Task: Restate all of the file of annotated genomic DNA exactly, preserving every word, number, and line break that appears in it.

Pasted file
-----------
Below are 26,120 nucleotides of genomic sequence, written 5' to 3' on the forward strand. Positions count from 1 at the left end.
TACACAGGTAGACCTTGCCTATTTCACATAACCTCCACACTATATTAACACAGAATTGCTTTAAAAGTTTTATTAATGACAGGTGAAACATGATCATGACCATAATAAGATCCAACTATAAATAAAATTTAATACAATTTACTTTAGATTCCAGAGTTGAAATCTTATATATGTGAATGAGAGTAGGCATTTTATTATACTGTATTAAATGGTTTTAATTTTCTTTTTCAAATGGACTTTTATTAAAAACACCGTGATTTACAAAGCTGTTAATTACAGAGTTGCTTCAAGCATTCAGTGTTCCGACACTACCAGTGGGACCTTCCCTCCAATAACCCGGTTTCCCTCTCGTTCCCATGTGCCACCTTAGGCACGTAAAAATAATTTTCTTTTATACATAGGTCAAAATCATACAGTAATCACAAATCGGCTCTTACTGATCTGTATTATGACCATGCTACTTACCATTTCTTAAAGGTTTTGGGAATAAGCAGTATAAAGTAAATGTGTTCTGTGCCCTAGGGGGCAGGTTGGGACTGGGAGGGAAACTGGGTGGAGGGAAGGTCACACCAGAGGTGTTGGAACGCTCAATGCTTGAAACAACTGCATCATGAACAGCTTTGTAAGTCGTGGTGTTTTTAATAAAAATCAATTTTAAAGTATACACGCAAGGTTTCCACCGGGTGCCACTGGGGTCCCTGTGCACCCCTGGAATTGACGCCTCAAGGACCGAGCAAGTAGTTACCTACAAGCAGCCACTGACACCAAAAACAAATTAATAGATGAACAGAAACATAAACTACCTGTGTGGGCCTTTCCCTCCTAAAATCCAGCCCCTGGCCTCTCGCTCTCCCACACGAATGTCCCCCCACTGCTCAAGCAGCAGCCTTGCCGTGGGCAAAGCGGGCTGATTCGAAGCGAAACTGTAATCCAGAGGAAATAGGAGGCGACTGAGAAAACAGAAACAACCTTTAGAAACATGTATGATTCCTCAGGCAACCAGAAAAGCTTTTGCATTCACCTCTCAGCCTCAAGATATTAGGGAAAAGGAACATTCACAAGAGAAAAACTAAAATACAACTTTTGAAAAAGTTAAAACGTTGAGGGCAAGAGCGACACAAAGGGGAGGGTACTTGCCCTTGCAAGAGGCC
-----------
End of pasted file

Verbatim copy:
Below are 26,120 nucleotides of genomic sequence, written 5' to 3' on the forward strand. Positions count from 1 at the left end.
TACACAGGTAGACCTTGCCTATTTCACATAACCTCCACACTATATTAACACAGAATTGCTTTAAAAGTTTTATTAATGACAGGTGAAACATGATCATGACCATAATAAGATCCAACTATAAATAAAATTTAATACAATTTACTTTAGATTCCAGAGTTGAAATCTTATATATGTGAATGAGAGTAGGCATTTTATTATACTGTATTAAATGGTTTTAATTTTCTTTTTCAAATGGACTTTTATTAAAAACACCGTGATTTACAAAGCTGTTAATTACAGAGTTGCTTCAAGCATTCAGTGTTCCGACACTACCAGTGGGACCTTCCCTCCAATAACCCGGTTTCCCTCTCGTTCCCATGTGCCACCTTAGGCACGTAAAAATAATTTTCTTTTATACATAGGTCAAAATCATACAGTAATCACAAATCGGCTCTTACTGATCTGTATTATGACCATGCTACTTACCATTTCTTAAAGGTTTTGGGAATAAGCAGTATAAAGTAAATGTGTTCTGTGCCCTAGGGGGCAGGTTGGGACTGGGAGGGAAACTGGGTGGAGGGAAGGTCACACCAGAGGTGTTGGAACGCTCAATGCTTGAAACAACTGCATCATGAACAGCTTTGTAAGTCGTGGTGTTTTTAATAAAAATCAATTTTAAAGTATACACGCAAGGTTTCCACCGGGTGCCACTGGGGTCCCTGTGCACCCCTGGAATTGACGCCTCAAGGACCGAGCAAGTAGTTACCTACAAGCAGCCACTGACACCAAAAACAAATTAATAGATGAACAGAAACATAAACTACCTGTGTGGGCCTTTCCCTCCTAAAATCCAGCCCCTGGCCTCTCGCTCTCCCACACGAATGTCCCCCCACTGCTCAAGCAGCAGCCTTGCCGTGGGCAAAGCGGGCTGATTCGAAGCGAAACTGTAATCCAGAGGAAATAGGAGGCGACTGAGAAAACAGAAACAACCTTTAGAAACATGTATGATTCCTCAGGCAACCAGAAAAGCTTTTGCATTCACCTCTCAGCCTCAAGATATTAGGGAAAAGGAACATTCACAAGAGAAAAACTAAAATACAACTTTTGAAAAAGTTAAAACGTTGAGGGCAAGAGCGACACAAAGGGGAGGGTACTTGCCCTTGCAAGAGGCC